A retired police officer in the Philippines has testified he killed nearly 200 people as part of a death squad linked to President Rodrigo Duterte when the president was Davao City mayor.
Arturo Lascanas had previously denied killing on behalf of Mr Duterte, and said he changed his testimony because he was tormented by what he had done and due to his "fear of God".
The former policeman said he had personally killed 300 people, about 200 as a member of a "Davao death squad", with his last in 2015. He also detailed two cases where he had murdered critics of Mr Duterte, under the instruction of the then-mayor's bodyguard.
He admitted to lying in October during a Senate inquiry into alleged extrajudicial killings linked to Mr Duterte, but said he did so only because he feared for his family's safety and because police had warned him to "deny everything".
The president's allies dismiss the claims as a plot by his opponents to discredit a popular leader and his war on drugs, a campaign that critics say has disturbing similarities to a pattern of mysterious killings in Davao.
Philippine senators abruptly ended the hearing on Monday, citing a lack of proof that the death squad even existed.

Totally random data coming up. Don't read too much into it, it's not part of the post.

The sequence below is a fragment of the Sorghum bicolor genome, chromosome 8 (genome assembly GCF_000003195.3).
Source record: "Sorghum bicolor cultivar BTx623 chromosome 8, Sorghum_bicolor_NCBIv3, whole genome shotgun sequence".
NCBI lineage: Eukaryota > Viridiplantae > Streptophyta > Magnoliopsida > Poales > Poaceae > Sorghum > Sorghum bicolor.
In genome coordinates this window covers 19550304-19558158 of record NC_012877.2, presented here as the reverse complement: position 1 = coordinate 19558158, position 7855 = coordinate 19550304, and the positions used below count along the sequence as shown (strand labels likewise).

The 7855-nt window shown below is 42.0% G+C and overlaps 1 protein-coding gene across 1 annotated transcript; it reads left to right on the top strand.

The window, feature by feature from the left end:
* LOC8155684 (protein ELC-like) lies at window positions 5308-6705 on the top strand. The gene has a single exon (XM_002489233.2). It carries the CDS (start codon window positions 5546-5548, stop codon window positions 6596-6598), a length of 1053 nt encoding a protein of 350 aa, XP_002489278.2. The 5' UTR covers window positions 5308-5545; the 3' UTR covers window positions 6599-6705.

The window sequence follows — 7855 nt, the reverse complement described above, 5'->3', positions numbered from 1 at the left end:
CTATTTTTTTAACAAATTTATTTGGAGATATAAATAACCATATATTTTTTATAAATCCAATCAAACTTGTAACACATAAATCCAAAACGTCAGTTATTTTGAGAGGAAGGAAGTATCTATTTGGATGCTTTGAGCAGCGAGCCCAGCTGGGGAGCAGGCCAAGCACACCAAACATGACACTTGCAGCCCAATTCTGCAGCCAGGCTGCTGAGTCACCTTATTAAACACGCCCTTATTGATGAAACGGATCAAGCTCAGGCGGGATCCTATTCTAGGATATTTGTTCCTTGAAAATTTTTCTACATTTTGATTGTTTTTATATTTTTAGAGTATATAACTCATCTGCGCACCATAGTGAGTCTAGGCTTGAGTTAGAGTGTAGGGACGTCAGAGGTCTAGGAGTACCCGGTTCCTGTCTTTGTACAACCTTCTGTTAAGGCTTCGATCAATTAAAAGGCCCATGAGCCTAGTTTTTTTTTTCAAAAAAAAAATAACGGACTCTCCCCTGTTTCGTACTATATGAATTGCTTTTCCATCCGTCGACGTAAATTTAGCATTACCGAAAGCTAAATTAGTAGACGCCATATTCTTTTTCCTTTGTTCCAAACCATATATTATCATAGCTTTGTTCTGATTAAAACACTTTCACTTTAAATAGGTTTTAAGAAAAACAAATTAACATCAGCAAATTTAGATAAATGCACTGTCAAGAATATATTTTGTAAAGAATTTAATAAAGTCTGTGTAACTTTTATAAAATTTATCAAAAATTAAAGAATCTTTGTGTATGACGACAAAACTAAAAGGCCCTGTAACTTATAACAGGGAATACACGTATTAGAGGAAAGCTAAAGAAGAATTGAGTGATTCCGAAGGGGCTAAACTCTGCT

Mr Duterte has repeatedly denied involvement in summary executions, either as president or during his 22 years as Davao mayor. His police chief, Ronald dela Rosa, a former Davao police chief under Mr Duterte, has dismissed the death squad claims as a myth created by the media.
Human rights groups have documented about 1400 suspicious killings in Davao while Mr Duterte was mayor and critics say the war on drugs he unleashed as president has the same hallmarks. Numerous investigations have found no proof linking Mr Duterte to those deaths.
More than 8000 people have been killed nationwide since Mr Duterte took office eight months ago, mostly drug users killed by mysterious gunmen in incidents authorities attribute to vigilantes, drugs gang members silencing informants, or unrelated murders.
Police reject activists' allegations that they are behind most of those killings. Police say they were responsible for 2555 of those cases, when drug suspects had resisted arrest.
On Monday, Ronald dela Rosa announced the re-launch of police anti-narcotics operations after a month-long suspension of police involvement in the campaign.